OUSU Council has voted to make Free Education part of OUSU’s policy on education funding, as well as to support the NUS’ campaign against fees and debt.
The motion, proposed by OUSU Disabled Students Officer James Elliott and seconded by OUSU Access and Admissions Officer Annie Teriba, passed on Wednesday night, with 46 in favour, 17 against and seven abstentions.
The vote comes with just 20 days to go until a national demonstration for Free Education planned for 19 November, in London. The demonstration organised by The National Campaign Against Fees and Cuts, The Young Greens and The Student Assembly Against Austerity, and backed by the National Executive Committee of the NUS, is intended to mark an “escalation” in opposition to tuition fees,
The passing of the motion follows intense debate in JCRs on the issue over the weekend, with Trinity JCR mandating their representatives to vote for the motion by a single vote, after a vote of 19 in favour and 18 against, with two abstentions at their JCR meeting on Sun- day. A subsequent motion to donate £50 to subsidise travel to the protest failed after it did not acquire the two-thirds majority needed to pass, as required for financial motions in the Trinity JCR constitution.
However, the motion proved less controversial in other JCRs. Oriel JCR voted 33 to 10, with seven abstentions, in favour of supporting the Free Education motion, as did St Anne’s JCR by 30 votes to six, with 15 abstentions. The motions put forth in both JCRs, however, did not involve the donation of any funds to subsidise transportation to the demonstration.
Meanwhile, St John’s JCR voted against supporting the Free Education demonstration, but still decided to donate £75 towards transport to the demonstration.
The motion was opposed by OUSU Vice-President for Academic Affairs James Blythe. In a recent article for Cherwell, Blythe argued, “Tying OUSU to fighting for free higher education, is a policy that is, in my view, utterly unfeasible in the financial situation in which the UK currently finds itself and for the foreseeable future would leave student representatives unable to fight for real spending and tangible changes that could make an actual difference to students.”
He continued, “If we focus on free education, a battle the student movement, if we’re honest, lost 16 years ago, we will, in my view, look fiscally reckless and unaware of the political reality.”
OUSU Council had previously decided in its 1st Week meeting to provide £200 in funding for transportation to the demonstration, but decided to delay voting on whether to adopt Free Education as a policy, in order to give JCRs the opportunity to consult their members.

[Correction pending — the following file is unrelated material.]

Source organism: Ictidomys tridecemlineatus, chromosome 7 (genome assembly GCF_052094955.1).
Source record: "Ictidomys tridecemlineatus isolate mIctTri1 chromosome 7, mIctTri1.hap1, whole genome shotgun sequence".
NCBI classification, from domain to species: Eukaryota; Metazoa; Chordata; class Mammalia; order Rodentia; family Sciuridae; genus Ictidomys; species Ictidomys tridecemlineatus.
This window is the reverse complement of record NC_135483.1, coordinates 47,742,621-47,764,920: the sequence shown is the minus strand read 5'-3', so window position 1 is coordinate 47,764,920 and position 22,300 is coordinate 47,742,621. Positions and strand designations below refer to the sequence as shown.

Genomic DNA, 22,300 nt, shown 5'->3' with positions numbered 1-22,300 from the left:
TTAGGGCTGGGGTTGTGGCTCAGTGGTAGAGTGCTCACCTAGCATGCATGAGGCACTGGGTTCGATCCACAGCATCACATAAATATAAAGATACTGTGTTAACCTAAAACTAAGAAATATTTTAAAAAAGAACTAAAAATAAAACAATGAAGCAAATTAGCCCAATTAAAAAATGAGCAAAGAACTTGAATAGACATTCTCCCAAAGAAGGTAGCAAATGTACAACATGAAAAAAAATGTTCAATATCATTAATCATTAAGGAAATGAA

The motion claims not to affect the negotiating stance of OUSU’ executive in deliberations with the University on funding, bursaries or grants, but instead reflects OUSU’s intervention in ‘national policy-making’.
During the debate, the motion was ammended to remove any references to “German” or “Germany”, following a request by representatives from St Catherine’s JCR. Meanwhile, another proposed amendment calling for the motion to be changed from Free Education as a policy to “Free Education campaigns” was rejected with four votes in favour, six abstentions and 60 against, following claims that the amendment was contrary to the spirit of the motion.
OUSU President Louis Trup remarked, “Everyone at OUSU was really happy to see common rooms and OUSU Council engaged in a crucial debate that affects us all. Free education is now OUSU’s stance and all our elected officers are bound to it. OUSU will now join with other supporters of Free Education at a national level, most notably at the demonstration on the 19th November to which OUSU is subsidising transport.”
James Elliott said, “I’m delighted that OUSU has adopted free education as policy. The task is now for OUSU to mobilise the student body for the national campaign and get people to London on November the 19th.”
In all, 15 colleges voted to support the motion before OUSU Council commenced while St John’s, Jesus, Magdalen, Brasenose and Keble voted against it.